Seafood exporters to claim up to £100,000 to cover Brexit losses

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Seafood exporters hit by Brexit red tape and delays will be able to claim up to £100,000 in compensation, the Government has said.

The Department for the Environment, Food and Rural Affairs (Defra) confirmed that it was putting in place a £23 million compensation package for firms exporting fish and shellfish to the EU who can show they have suffered “genuine loss”.

Boris Johnson originally disclosed the Government’s intentions after seafood hauliers descended on Westminster on Monday to protest at the terms of the Brexit trade deal which has left them struggling to access EU markets.

The introduction of new checks and paperwork since the end of the Brexit transition period on December 31 has caused huge disruption to exports of fresh fish and seafood to the EU, with producers becoming increasing frustrated at the lack of Government action.

Defra said the scheme would be targeted at small and medium operators with payments made retrospectively to cover losses incurred since January 1.

The Government will consult with the industry across the UK on the eligibility criteria – as well as working with the devolved administrations – with details to be announced in the “coming days”.

Environment Secretary George Eustice said: “This £23 million scheme will provide crucial support for fishermen and seafood exporters, who have experienced delays and a lack of demand for fish from the restaurant industry in the UK and Europe.

“We are continuing to work closely with the fishing and aquaculture sectors to make sure that they are supported, and can continue to fish whilst contributing to the economies of our coastal communities.”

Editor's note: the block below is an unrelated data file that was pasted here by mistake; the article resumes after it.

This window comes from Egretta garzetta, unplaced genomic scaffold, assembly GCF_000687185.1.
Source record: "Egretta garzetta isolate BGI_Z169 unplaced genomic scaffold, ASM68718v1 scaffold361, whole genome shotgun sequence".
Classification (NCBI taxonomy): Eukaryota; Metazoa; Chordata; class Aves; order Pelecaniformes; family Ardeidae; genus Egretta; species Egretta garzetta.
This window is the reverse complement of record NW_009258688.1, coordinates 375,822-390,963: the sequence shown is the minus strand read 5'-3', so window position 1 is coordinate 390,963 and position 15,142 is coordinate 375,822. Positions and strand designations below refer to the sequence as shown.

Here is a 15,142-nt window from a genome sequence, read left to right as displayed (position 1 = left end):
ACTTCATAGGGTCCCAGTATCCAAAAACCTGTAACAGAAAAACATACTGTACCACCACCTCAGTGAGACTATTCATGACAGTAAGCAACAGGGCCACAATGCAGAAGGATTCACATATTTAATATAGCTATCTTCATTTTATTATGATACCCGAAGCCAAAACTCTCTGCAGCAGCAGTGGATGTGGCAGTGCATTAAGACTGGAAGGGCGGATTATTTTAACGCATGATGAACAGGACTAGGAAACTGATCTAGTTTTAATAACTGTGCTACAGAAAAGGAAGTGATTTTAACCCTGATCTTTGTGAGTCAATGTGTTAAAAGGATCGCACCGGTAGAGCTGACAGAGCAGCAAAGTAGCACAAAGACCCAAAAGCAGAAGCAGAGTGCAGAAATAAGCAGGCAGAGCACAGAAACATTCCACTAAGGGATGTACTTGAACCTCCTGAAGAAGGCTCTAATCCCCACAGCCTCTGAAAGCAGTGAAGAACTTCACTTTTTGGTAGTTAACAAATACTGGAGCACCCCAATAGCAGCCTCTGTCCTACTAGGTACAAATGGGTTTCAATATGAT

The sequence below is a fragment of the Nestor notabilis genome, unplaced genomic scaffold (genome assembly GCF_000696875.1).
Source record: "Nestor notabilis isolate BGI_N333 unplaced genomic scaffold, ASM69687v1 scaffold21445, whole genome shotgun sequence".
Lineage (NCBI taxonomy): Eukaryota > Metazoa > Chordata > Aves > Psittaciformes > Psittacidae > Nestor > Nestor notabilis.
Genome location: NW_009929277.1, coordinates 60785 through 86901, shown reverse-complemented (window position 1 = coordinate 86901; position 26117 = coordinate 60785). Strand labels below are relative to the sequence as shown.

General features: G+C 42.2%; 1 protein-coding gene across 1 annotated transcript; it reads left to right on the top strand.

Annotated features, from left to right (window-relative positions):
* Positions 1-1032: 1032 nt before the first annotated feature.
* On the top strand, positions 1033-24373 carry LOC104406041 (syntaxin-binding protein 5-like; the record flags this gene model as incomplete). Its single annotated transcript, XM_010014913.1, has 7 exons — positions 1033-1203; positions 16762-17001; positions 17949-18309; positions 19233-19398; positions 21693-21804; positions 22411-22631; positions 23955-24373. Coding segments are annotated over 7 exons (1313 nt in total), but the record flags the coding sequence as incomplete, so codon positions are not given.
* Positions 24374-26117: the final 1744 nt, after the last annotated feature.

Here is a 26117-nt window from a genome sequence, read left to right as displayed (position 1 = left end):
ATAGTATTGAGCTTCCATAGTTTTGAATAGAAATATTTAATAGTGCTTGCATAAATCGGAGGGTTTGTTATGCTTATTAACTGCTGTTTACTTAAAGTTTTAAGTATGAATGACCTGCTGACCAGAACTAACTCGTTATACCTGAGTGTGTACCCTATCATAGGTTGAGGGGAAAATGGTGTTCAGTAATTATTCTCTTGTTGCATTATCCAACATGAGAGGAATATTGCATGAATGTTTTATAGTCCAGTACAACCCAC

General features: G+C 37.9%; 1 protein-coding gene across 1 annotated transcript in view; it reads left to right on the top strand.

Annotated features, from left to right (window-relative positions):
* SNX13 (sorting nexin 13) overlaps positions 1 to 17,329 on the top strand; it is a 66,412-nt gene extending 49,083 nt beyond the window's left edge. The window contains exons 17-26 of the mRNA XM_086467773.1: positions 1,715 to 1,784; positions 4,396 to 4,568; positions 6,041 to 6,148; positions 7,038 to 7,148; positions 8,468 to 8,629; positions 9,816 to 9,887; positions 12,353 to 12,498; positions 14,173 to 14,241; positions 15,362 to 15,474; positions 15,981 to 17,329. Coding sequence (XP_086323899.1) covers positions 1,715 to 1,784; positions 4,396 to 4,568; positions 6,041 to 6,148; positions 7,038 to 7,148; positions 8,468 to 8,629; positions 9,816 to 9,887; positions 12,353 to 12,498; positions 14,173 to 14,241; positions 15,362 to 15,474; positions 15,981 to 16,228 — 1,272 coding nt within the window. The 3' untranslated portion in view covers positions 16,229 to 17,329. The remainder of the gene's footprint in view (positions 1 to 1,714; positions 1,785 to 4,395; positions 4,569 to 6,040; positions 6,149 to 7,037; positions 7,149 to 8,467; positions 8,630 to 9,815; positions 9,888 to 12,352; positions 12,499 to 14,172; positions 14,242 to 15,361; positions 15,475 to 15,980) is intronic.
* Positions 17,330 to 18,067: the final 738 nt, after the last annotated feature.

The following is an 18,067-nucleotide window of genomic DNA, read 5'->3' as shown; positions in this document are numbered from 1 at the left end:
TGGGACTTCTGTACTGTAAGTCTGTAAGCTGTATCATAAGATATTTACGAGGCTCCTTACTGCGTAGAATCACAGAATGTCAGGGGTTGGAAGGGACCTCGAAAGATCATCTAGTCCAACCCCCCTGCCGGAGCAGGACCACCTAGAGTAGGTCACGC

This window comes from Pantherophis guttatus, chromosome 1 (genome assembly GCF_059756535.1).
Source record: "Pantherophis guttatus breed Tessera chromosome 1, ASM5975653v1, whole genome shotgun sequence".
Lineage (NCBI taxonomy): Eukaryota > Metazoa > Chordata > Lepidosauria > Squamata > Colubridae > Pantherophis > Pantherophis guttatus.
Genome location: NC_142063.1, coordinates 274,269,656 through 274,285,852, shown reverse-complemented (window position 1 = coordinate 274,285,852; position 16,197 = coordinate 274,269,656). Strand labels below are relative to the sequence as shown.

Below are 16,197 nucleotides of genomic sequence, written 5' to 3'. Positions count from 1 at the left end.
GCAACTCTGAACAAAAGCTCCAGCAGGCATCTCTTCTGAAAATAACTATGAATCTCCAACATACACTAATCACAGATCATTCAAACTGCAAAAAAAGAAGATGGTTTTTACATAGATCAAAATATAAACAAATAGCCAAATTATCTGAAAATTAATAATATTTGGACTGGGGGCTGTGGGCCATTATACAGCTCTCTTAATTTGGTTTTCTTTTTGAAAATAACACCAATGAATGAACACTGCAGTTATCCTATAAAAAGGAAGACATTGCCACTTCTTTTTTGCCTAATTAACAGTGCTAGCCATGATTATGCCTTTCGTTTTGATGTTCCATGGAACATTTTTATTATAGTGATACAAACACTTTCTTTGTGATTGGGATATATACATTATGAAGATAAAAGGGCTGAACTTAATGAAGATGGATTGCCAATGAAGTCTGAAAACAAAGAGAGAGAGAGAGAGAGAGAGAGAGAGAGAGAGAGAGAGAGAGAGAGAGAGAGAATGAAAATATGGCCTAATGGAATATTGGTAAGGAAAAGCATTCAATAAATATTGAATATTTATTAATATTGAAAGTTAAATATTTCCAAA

Scotland’s Fisheries Secretary Fergus Ewing said the UK Government must ensure that its compensation package is open to all whose business has been interrupted or harmed by any aspect of the new export requirements.

He said: “As feared and predicted, the new trading relationship with the EU is having a catastrophic impact on Scotland’s food and drink export industry.

“It is very clear that the UK Government should have extended the transition period as we called for, due to the pandemic and lack of progress in the negotiations.

“We have repeatedly pressed the UK Government to act quickly and compensate businesses affected by the ongoing trade issues. I am pleased to see they have finally recognised our calls for compensation but I remain concerned this may be too little, too late for some businesses that have been left to rot as a result of the extensive bureaucracy forced on them by a poor Brexit deal and failing UK IT systems.

“Whilst we desperately need more detail, it does appear almost certain that the vast majority of fishing vessels who land but don’t export directly will not be covered by this scheme, which is beyond any rational explanation.

“The UK Government must step up for all affected businesses.”

Seafood Scotland chief executive Donna Fordyce welcomed the announcement of “short-term assistance” but said the Government needed to do more to support the sector.

“While we await the full detail of the package, we know that there will be questions around the extent to which it supports the entire supply chain, from fleet to export,” she said.

“Money will offer a much-needed sticking plaster covering the losses over the last few weeks, but to completely staunch the wound, the sector still needs a period of grace during which the systems must be overhauled so they are fit for purpose. “

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